If you believe your gerbil might be pregnant, there are a few steps you will want to take to support your pet during her pregnancy. The first step in caring for a pregnant gerbil is providing her with enough food to support her growing litter. You will also want to provide the gerbil with enough materials to nest and get ready for her pups. In the later stages of her pregnancy, handle the gerbil gently, keep her away from foreign smells, and prepare for the birth of the litter.
Before making an additional effort to care for your gerbil, first make sure she is pregnant. Signs of gerbil pregnancy include increased hunger, weight gain and abnormal lumps in the stomach. If your female gerbil has been left alone with a male gerbil, there is a very good chance she is pregnant. Healthy adult gerbils typically conceive after mating only once. If your gerbil is pregnant, expect her to have gerbil babies within 21 to 28 days.
Once you have determined that your gerbil is pregnant, begin supplying her with extra food. Pregnant gerbils should be given additional protein and calcium to support their development. Dry puppy food, kitten food, cooked eggs and chicken are all good sources of protein. To ensure that she has enough calcium, you can also give your pregnant gerbil small amounts of cheese and unsweetened plain yogurt.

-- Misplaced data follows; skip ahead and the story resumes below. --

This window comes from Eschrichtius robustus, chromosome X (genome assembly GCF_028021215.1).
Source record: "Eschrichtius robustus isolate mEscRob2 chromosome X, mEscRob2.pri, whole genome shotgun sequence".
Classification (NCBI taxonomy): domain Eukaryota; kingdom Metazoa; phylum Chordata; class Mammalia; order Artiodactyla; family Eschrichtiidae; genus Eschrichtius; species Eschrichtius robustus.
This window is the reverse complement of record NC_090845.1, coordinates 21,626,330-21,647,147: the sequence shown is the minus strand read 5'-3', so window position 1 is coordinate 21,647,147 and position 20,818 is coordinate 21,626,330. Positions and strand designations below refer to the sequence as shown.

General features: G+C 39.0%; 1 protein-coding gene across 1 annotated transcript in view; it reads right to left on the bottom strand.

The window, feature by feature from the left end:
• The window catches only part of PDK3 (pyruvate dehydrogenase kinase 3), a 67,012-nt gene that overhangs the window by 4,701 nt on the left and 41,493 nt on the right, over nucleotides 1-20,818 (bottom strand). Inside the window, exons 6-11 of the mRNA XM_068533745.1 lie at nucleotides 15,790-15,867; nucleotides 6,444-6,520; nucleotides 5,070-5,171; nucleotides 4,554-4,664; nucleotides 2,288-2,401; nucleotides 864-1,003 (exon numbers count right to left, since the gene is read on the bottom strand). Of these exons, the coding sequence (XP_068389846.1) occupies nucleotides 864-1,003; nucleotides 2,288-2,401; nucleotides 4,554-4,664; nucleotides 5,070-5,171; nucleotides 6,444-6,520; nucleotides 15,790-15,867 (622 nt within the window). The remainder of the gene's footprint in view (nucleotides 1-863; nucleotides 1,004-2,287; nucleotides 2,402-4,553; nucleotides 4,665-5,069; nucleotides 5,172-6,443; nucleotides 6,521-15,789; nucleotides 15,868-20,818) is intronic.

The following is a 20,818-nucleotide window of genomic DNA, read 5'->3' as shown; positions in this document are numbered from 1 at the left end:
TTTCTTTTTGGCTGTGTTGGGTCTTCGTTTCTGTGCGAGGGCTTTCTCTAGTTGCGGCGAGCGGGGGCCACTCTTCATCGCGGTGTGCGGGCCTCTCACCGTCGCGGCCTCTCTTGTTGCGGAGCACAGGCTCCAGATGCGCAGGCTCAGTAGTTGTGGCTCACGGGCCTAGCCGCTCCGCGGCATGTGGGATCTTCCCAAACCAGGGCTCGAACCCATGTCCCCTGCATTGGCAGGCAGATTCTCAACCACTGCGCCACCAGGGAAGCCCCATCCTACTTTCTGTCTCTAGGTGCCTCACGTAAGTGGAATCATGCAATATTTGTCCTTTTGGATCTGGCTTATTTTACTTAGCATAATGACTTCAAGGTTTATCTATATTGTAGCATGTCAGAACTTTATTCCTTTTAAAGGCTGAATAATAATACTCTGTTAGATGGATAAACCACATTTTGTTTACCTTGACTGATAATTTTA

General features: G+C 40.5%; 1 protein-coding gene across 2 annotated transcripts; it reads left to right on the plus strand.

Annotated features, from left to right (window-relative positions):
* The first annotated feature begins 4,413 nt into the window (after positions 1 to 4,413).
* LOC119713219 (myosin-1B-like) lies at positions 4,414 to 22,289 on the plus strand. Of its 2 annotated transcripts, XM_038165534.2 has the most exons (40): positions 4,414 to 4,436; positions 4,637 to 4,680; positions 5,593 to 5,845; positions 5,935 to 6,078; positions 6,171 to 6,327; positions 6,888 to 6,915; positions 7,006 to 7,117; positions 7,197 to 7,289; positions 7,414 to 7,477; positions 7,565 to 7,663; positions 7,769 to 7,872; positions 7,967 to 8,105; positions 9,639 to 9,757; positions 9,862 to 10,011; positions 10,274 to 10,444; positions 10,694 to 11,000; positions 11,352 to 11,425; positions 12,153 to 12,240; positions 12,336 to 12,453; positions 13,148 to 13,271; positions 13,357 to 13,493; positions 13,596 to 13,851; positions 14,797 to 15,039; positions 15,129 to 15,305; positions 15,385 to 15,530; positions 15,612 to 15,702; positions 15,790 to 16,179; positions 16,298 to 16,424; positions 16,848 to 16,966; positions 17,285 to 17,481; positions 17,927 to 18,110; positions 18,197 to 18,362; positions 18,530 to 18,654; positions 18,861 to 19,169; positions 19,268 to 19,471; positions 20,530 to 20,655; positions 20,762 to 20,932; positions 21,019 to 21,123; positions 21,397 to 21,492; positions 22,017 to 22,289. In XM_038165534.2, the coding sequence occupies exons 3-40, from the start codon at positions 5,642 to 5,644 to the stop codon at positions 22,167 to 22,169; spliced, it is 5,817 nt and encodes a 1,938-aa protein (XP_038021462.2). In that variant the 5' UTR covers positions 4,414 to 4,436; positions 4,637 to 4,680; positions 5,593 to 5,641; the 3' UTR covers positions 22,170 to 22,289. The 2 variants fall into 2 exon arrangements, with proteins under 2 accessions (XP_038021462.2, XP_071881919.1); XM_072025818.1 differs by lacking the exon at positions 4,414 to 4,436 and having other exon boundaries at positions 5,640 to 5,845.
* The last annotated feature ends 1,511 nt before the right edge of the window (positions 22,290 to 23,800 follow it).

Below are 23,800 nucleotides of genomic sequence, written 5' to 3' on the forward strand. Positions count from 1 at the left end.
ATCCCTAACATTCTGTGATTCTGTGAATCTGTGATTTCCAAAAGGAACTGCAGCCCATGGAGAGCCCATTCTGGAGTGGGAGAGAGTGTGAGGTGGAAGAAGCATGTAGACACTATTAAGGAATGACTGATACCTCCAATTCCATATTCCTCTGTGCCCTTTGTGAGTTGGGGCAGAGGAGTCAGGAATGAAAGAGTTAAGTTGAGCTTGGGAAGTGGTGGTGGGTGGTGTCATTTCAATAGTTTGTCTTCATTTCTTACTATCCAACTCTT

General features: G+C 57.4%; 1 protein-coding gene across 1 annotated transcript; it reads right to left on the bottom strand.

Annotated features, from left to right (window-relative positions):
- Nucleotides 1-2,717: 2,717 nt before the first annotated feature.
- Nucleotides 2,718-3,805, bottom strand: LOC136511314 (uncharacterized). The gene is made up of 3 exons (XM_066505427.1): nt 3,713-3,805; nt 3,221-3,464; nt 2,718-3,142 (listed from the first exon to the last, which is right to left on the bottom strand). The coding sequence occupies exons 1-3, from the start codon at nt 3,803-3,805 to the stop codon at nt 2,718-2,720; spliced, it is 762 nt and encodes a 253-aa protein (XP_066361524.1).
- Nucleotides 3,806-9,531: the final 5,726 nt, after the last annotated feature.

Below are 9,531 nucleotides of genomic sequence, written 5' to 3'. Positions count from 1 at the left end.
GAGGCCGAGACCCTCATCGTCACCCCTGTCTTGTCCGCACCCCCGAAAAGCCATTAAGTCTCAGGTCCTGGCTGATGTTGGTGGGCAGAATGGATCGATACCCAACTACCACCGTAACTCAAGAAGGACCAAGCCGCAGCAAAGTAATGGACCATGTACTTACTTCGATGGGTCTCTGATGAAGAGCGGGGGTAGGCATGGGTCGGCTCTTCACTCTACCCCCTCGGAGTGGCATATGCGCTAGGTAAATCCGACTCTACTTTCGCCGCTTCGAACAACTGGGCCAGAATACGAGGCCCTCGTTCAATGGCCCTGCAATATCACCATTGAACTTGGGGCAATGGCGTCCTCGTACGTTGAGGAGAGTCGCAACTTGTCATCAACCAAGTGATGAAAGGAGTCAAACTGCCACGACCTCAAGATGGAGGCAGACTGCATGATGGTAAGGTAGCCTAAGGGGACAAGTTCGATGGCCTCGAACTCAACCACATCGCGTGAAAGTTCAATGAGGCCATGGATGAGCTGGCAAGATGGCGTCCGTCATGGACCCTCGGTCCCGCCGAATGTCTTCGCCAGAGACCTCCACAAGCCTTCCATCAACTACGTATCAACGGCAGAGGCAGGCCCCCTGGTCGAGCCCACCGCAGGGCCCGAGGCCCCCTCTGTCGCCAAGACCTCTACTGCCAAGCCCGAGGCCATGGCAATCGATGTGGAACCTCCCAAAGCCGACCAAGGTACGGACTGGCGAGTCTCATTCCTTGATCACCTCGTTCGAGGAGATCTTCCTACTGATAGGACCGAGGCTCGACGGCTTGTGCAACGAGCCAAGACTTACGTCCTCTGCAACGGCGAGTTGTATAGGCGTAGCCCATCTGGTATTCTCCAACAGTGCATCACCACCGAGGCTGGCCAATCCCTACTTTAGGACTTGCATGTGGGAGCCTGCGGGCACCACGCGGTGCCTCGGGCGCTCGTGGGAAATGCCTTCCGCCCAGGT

During pregnancy, your pet might want to prepare for her gerbil litter by nesting. It is not uncommon for a female gerbil to build and destroy several nests during her pregnancy. Some gerbils also wait to build a nest until the pups are born. In case your gerbil does want to nest, make sure she has the materials to do so. Sawdust, wood shavings, hay and newspaper are all sufficient nesting materials.
In the last days of her pregnancy, check on your gerbil frequently to see whether she has gone into labor. Handle her very gently and make sure she has enough water. You will also want to keep her area free of foreign smells. Foreign smells like new pets or garbage can make a pregnant gerbil act aggressively toward her litter. Not having enough water can also cause a pregnant gerbil to behave abnormally.
While caring for a pregnant gerbil is not usually difficult, it can get a bit more complicated once the litter is born. In most cases, gerbils are attentive parents. Still, you must understand that you might have anywhere from one to eight pups that will need food, adequate shelter and possibly new homes. It is also possible that some of the pups will not survive. Preparing yourself for these possibilities will make it easier to cope once the litter is born.